The Reggio Emilia approach does not simply ask us to change our environments and the learning spaces; it requires us to change the way we think about children and how they learn. While we have only just begun to scratch the surface of our own journey into this new approach to education, the evidence for the importance of this work can be seen throughout the day at our preschool, in our children.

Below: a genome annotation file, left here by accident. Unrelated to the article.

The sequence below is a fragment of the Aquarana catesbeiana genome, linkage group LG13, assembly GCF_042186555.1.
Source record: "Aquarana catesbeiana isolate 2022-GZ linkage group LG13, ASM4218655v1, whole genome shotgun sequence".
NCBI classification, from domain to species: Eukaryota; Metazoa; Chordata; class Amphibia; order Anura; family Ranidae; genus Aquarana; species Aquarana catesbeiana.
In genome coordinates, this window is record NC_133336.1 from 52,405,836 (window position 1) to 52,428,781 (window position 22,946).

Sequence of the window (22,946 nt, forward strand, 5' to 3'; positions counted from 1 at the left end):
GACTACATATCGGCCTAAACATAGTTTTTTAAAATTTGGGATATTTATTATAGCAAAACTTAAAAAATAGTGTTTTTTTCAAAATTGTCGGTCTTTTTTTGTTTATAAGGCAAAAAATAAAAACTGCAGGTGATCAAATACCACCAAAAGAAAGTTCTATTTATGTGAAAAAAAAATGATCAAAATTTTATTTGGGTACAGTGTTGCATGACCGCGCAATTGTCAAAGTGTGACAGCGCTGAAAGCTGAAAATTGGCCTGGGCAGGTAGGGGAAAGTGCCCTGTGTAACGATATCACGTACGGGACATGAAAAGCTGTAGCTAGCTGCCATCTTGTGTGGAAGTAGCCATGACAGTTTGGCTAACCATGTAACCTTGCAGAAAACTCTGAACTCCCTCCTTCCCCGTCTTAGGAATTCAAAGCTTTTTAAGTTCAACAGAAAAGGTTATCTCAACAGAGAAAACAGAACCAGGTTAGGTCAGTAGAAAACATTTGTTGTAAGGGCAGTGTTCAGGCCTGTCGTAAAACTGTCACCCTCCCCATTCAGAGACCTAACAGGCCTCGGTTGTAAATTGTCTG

Our teachers reflect on the little changes we see in the children – little changes that carry great importance! Regular visitors comment that there is a change in the atmosphere, that the children have become so much more calm and quiet; yes, because the children are being seen and heard, and valued as individuals with rights. In the absence of teacher-directed activities and weekly themes chosen by an adult, the children have the chance to explore and follow their own curiosity – and we are seeing a lot of curiosity! And by insisting that the school belongs to the children and making sure that the spaces reflect them, we see in the children an understanding that they belong here. These little things have made a big difference already.